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Hi...Mom is getting to that point in life where I have to step in. She has a Revocable Living Trust (RLT) from 1994 which was updated in June of 2004 after my dad passed in 2001. The updated RLT ... designates me to be her attorney-in-fact relating to 15 financial matters. The question is: Do I also have to be a designated beneficiary on all her bank accounts? Does it give me power to write checks on her behalf on her from her checking account...or do I need to close the account and open a new one and be JOINT owner of the account? Or does the designation of a POA already dictate that?

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Mike, it can get a bit complex when it comes to how bank accounts should be titled. Usually Mom's name would be on the checks, along with Revocable Trust, and whomever is the Trustee. Check with Mom's attorney to see what is the correct wordage, as I found some banks are just not that familiar with the correct wording.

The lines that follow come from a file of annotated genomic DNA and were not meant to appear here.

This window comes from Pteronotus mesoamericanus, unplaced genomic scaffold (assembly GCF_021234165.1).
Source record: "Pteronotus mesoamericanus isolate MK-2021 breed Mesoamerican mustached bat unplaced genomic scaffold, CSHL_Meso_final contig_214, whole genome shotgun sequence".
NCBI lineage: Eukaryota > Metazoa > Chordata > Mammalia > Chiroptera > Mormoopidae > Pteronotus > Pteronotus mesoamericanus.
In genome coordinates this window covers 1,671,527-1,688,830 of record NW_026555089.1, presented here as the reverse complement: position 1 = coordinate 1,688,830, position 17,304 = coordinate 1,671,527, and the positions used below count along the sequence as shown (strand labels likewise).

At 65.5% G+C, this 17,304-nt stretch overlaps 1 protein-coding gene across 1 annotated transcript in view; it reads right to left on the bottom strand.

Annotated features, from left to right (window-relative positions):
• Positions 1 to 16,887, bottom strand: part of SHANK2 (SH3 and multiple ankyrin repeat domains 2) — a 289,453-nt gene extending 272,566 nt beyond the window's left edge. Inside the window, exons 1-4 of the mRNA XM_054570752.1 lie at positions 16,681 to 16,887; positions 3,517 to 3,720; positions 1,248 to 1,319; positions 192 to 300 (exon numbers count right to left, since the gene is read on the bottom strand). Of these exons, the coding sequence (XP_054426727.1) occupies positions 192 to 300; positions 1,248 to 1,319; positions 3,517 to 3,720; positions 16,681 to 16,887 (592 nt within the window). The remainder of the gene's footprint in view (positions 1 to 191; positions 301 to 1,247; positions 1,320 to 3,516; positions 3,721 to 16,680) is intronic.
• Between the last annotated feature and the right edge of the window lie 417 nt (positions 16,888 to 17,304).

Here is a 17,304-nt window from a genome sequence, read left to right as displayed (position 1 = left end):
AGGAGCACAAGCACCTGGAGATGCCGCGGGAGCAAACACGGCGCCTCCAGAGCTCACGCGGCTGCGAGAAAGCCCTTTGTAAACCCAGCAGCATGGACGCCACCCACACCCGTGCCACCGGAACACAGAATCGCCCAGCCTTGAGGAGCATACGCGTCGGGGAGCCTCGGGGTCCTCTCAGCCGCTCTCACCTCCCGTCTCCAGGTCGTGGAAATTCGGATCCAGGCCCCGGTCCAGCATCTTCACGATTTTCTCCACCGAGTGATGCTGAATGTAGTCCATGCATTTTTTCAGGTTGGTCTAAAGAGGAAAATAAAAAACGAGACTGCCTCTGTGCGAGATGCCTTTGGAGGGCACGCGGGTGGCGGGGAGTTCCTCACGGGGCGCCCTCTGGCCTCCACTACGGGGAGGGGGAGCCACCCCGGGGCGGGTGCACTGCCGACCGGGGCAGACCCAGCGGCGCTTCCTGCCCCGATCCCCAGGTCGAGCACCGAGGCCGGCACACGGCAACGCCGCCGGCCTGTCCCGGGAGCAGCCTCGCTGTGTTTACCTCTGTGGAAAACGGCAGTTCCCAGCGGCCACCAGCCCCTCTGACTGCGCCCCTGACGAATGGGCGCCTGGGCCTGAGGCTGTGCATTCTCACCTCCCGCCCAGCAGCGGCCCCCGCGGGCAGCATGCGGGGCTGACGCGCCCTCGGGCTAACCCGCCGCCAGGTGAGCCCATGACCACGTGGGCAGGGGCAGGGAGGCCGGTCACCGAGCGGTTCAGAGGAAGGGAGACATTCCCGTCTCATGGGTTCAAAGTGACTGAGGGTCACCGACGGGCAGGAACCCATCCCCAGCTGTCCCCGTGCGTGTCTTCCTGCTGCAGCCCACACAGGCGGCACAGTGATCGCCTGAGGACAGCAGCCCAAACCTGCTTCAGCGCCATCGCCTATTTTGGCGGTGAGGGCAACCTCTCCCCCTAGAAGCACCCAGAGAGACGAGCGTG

Make sure all of Mom's checking, savings, money markets mentioned the Trust. Same with any stock Mom should have.

My Dad forgot to place his stock into his Revocable Trust, and when he passed, since the stock wasn't in a Trust, it had to go into Probate. It's been over a year now and Probate is still humming along.
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The designation of a POA authorizes you to write checks on her behalf on her from her checking account. Your name and POA will need to appear on the check.
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